To escape from a forced marriage (and possible death), Princess Anastasia Denisova flees to London with naught but what she and her devoted servant, Elisaveta, can carry. Once there, Anastasia and Elisaveta, now Anya/Anna and Lizzie respectively, hide in Covent Garden amidst the flower sellers and brothels. The two women do what they must to make ends meet, even if it means tutoring the courtesans next door.
Sebastien Wolff, The Earl of Mowbray, is on a mission. As an elite operative in the Bow Street Runners he’s on the hunt for a Russian spy and murderer. But that’s not going to stop him from enjoying his one vice: women. When he encounters Anya at a high-class brothel, he knows he must have her. But infuriatingly, she’s not for sale. Leaving him aching for the mysterious and beautiful woman.
But when their paths cross again, it’s under much more fraught circumstances. Together they must work together to keep Anya safe as well as unmask a traitor. All while striving to keep their passions in check.
The Princess and the Rogue is the third book in Kate Bateman’s Bow Street Bachelors series, and it’s definitely the best. Bateman knocked it out of the park with this book. She really did. I devoured the book in a day and I wanted more.
So what makes this book so great? The characters.
Seb has long been my favorite of the three friends. The second son of a duke from an unhappy marriage, Seb is the perfect rakish rogue. He’s got standards in who he seduces, and he makes sure that they enjoy the encounter as much as he does. He’s protective of his family and friends, and when he gives his heart he gives it over fully. I really loved him.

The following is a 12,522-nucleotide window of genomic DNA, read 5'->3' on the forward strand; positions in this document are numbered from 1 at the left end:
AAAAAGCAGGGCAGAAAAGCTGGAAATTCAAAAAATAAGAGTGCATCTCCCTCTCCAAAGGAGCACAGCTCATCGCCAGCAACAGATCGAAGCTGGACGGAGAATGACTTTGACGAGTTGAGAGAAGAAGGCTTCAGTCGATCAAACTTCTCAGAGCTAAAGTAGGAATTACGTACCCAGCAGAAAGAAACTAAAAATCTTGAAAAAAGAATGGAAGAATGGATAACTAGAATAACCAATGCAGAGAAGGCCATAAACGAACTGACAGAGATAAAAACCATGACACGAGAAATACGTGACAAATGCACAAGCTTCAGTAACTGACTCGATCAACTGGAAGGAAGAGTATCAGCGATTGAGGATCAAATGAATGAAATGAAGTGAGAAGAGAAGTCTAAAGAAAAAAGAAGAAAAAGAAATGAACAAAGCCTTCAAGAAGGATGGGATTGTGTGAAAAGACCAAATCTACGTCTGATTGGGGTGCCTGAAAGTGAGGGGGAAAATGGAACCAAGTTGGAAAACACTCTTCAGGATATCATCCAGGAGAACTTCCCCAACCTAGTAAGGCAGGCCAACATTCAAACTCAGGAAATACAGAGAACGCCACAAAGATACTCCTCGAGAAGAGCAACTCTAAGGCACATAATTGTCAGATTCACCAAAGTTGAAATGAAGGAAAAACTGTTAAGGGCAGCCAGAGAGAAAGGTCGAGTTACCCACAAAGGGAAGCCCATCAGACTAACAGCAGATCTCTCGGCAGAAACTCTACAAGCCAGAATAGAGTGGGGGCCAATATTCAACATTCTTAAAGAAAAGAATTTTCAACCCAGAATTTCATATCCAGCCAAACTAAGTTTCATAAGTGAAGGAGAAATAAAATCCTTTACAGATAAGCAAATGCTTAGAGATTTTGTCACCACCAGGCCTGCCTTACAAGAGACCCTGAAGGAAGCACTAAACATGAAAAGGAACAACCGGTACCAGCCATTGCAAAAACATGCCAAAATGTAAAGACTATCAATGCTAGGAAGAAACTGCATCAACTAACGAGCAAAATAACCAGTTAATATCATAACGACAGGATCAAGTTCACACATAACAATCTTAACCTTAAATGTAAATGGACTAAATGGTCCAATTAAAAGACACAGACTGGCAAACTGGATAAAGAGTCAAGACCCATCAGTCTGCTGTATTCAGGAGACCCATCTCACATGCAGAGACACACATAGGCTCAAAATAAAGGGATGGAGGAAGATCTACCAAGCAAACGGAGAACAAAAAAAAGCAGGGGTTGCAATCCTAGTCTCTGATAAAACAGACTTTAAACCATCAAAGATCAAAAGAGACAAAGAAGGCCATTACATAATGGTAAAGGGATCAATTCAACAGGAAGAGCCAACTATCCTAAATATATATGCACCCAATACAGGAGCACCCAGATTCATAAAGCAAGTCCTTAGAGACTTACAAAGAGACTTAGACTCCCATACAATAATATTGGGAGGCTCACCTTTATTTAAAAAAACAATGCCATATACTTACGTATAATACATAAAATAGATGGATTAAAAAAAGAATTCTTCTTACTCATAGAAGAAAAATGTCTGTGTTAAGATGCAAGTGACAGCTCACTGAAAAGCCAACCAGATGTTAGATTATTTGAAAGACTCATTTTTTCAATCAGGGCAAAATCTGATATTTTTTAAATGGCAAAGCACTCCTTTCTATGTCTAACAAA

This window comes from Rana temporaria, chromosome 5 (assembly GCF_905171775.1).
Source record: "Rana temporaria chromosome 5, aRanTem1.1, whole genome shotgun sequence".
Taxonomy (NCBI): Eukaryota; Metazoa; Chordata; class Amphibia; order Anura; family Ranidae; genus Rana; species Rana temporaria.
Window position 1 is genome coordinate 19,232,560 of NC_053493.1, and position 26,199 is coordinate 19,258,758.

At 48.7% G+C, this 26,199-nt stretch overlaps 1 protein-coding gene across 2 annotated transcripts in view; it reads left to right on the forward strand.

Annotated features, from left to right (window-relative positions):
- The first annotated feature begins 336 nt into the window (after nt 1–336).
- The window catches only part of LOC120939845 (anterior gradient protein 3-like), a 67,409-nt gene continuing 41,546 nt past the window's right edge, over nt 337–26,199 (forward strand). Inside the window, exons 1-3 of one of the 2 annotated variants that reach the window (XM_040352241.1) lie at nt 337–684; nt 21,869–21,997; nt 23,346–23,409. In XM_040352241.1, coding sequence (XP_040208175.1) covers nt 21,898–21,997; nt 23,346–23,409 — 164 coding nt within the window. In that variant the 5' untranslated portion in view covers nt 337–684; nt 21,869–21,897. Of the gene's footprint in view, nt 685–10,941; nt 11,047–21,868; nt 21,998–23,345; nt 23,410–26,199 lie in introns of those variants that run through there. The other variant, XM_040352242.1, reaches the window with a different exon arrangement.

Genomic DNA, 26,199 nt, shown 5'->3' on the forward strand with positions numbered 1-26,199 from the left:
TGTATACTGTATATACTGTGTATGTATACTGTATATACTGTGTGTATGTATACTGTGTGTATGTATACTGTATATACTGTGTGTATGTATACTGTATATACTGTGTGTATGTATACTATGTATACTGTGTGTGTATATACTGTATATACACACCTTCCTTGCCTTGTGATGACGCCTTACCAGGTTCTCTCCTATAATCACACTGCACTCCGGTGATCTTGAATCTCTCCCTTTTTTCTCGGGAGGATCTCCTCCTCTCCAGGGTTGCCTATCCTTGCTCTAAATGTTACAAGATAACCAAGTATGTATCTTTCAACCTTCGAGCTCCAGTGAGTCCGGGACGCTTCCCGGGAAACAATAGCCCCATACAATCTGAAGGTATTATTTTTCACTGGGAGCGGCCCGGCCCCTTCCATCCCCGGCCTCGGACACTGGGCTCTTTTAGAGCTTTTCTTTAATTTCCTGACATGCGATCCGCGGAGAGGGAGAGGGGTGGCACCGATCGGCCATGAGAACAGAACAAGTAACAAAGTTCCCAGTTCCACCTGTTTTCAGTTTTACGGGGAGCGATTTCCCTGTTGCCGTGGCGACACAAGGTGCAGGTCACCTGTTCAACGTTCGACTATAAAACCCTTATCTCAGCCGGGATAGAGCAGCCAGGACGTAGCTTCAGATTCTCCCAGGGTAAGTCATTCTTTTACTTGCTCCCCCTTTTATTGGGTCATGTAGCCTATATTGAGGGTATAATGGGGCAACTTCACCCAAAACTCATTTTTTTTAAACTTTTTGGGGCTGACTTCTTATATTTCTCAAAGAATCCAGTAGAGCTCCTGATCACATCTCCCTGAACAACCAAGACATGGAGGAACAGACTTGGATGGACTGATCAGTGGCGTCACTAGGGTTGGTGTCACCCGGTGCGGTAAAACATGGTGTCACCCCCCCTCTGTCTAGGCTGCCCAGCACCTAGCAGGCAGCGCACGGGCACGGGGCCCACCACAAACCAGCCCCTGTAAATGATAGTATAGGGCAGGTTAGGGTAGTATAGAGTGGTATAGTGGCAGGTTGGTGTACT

Anya is a great heroine. She’s intelligent and resourceful, and she’s not afraid to stand up for herself. She’s more than equal to Seb in several respects and is his better in others – like getting prickly people to go along with her plans. She’s also delightfully superstitious which adds so much depth to her character. I liked her ability to think through things and adapt when the situation required it. I also loved her devotion to her friends, even if they were nowhere near her in rank. The book passes the Bechdel test, which is a plus in my book.
The heroes and heroines from the previous two books make a reappearance, but it’s the other side characters which I love. From the prickly French chef, to the Dowager Duchess, to the Madame with a heart of gold, I really felt their realism.
The book does require a little bit of suspension of disbelief as many romances do. But for me it didn’t detract from my overall enjoyment of the story.
I unreservedly loved this book.
And for that I give this:
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Thank you to NetGalley and St. Martin’s Press for giving me the opportunity to read this book.
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